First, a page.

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Military Loom Large in Boston; Remembering the Victims; FBI Examines Blast Evidence; Envelope to Senator Had Ricin; "OK to be Sad & OK to be Angry"; Report: New Arrest in Texas D.A. Killing
Aired April 17, 2013 - 09:00 ET
THIS IS A RUSH TRANSCRIPT. THIS COPY MAY NOT BE IN ITS FINAL FORM AND MAY BE UPDATED.
(BEGIN VIDEO CLIP)
CAROL COSTELLO, CNN ANCHOR: Who did it? Breaking overnight. New pictures of bits and pieces of the pressure cooker bomb and a plea from investigators.
UNIDENTIFIED MALE: The person who did this is someone's friend, neighbor, coworker or relative.
COSTELLO: Plus, Boston unites as the city grieves.
UNIDENTIFIED FEMALE: She was the one that touched me.
COSTELLO: Families share their stories and struggle to recover.
Plus, eerie reminders of the days after 9/11. An envelope laced with the deadly poison ricin, addressed to a U.S. senator. Why?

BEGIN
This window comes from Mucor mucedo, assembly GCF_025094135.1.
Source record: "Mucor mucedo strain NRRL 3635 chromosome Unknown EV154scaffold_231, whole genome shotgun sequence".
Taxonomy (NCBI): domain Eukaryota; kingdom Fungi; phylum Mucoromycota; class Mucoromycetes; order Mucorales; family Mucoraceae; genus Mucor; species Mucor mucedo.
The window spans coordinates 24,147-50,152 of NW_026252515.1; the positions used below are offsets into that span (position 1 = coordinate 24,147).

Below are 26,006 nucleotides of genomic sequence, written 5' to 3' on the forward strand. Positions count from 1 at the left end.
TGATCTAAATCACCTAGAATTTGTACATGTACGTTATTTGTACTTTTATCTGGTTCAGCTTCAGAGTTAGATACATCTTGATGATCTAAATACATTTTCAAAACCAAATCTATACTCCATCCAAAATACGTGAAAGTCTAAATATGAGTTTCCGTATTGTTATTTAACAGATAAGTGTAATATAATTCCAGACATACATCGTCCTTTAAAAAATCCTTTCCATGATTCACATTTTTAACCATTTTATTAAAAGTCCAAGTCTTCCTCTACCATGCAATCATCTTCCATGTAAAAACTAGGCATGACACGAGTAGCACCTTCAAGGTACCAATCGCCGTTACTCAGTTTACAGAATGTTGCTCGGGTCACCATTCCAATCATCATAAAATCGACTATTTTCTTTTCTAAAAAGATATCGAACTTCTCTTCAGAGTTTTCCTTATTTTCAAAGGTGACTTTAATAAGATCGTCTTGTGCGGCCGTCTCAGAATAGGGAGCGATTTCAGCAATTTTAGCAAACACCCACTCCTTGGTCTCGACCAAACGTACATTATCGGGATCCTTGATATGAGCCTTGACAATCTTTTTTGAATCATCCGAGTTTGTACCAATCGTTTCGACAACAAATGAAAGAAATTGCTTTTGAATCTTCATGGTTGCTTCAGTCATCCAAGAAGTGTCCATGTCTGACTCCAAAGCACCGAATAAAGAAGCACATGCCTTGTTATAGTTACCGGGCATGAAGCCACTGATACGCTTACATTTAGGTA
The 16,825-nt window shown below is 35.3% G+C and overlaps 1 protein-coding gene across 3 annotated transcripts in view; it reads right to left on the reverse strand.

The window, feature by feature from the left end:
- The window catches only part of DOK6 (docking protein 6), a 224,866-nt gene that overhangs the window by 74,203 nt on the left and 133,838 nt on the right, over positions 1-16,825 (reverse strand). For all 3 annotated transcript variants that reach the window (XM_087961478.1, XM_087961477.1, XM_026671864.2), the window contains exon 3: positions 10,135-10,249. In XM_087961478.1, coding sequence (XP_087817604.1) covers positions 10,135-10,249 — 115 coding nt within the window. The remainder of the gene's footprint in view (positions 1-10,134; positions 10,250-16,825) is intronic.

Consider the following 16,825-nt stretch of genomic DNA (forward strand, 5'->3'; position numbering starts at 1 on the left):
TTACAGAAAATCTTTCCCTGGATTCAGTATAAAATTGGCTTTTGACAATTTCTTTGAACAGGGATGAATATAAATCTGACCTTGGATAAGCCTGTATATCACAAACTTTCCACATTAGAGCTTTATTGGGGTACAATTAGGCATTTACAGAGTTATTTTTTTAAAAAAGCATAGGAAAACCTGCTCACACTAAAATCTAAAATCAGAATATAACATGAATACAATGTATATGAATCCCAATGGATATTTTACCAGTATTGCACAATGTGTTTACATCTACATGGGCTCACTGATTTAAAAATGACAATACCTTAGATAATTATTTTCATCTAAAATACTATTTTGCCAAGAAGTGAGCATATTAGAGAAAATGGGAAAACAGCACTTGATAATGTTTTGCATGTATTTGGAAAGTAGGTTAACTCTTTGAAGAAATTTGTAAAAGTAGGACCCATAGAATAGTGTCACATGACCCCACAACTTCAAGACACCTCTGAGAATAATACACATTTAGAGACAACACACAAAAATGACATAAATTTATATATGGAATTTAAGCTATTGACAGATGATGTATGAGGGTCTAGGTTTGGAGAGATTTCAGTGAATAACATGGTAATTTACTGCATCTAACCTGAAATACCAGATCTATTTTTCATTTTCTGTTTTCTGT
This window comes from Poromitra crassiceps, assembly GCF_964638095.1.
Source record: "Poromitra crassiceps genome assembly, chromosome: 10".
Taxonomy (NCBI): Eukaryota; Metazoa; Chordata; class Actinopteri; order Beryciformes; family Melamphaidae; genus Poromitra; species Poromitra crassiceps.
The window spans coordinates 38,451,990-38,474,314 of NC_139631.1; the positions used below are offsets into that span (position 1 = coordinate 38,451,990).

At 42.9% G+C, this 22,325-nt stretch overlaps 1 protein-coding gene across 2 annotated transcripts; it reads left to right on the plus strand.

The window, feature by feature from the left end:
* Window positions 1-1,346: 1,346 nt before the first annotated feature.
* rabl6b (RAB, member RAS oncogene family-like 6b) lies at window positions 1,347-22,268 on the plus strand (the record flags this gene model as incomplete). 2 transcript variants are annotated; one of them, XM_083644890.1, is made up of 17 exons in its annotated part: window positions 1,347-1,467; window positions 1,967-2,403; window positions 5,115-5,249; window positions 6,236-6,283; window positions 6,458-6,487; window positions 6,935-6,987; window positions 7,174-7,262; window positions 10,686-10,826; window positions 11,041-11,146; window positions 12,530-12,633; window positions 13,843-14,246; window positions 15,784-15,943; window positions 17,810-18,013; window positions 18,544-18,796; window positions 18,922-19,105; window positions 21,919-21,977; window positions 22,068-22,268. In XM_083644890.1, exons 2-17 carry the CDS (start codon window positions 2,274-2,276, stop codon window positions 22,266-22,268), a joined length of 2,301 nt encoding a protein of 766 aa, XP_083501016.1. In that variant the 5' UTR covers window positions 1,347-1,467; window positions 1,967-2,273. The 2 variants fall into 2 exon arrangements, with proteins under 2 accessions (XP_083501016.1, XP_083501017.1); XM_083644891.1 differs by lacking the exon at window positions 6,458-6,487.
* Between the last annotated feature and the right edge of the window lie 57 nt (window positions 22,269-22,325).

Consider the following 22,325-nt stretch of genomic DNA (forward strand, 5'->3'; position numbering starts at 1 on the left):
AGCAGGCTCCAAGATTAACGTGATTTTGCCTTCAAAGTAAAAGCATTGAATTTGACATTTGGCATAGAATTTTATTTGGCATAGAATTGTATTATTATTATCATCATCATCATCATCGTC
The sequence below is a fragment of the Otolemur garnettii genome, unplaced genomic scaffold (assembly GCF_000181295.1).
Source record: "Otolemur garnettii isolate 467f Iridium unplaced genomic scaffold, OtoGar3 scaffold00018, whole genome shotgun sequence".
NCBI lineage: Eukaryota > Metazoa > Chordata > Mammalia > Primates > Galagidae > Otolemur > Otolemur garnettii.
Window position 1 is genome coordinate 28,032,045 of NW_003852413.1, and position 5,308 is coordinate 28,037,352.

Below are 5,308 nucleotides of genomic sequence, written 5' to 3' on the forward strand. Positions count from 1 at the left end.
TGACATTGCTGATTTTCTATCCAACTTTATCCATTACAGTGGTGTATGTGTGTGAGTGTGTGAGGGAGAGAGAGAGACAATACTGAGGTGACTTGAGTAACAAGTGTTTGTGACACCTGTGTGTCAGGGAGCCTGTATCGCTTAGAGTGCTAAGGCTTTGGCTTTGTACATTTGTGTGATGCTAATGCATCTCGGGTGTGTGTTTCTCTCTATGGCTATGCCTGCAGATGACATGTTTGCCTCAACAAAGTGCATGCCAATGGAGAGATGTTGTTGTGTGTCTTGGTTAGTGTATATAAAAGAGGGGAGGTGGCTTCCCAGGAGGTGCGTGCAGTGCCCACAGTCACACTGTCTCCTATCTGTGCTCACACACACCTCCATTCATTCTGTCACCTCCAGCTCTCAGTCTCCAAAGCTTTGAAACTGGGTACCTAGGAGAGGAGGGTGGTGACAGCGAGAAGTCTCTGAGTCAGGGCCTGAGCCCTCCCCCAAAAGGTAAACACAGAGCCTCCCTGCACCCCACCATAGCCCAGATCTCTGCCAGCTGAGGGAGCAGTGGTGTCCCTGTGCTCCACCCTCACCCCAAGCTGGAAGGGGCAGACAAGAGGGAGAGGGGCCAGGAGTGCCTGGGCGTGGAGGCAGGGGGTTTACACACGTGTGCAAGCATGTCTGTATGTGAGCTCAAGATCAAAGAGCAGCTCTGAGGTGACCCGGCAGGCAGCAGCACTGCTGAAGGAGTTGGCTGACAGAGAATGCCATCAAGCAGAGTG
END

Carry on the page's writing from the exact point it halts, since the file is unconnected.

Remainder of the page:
And domestic drama. Mark Sanford busted for trespassing on his ex- wife's property. Yes, that Mark Sanford, the man running for redemption in the U.S. Senate race in South Carolina.
And star rookie. Jack Hoffman, the 7-year-old who touched the nation gets his own rookie card. Touch down.
You're live in the CNN NEWSROOM.
(END VIDEO CLIP)
COSTELLO: Good morning, thank you so much for being with me. I'm Carol Costello. We begin with a new development in the terror attack in Boston. A short time ago we learned investigators have found the lid, an entire lid to a pressure cooker believed to have been used in the bombings.
That lid was found on a rooftop and may help complete these new images that surfaced overnight. They showed the remains of a pressure cooker, a shredded black backpack and what appear to be metal pellets.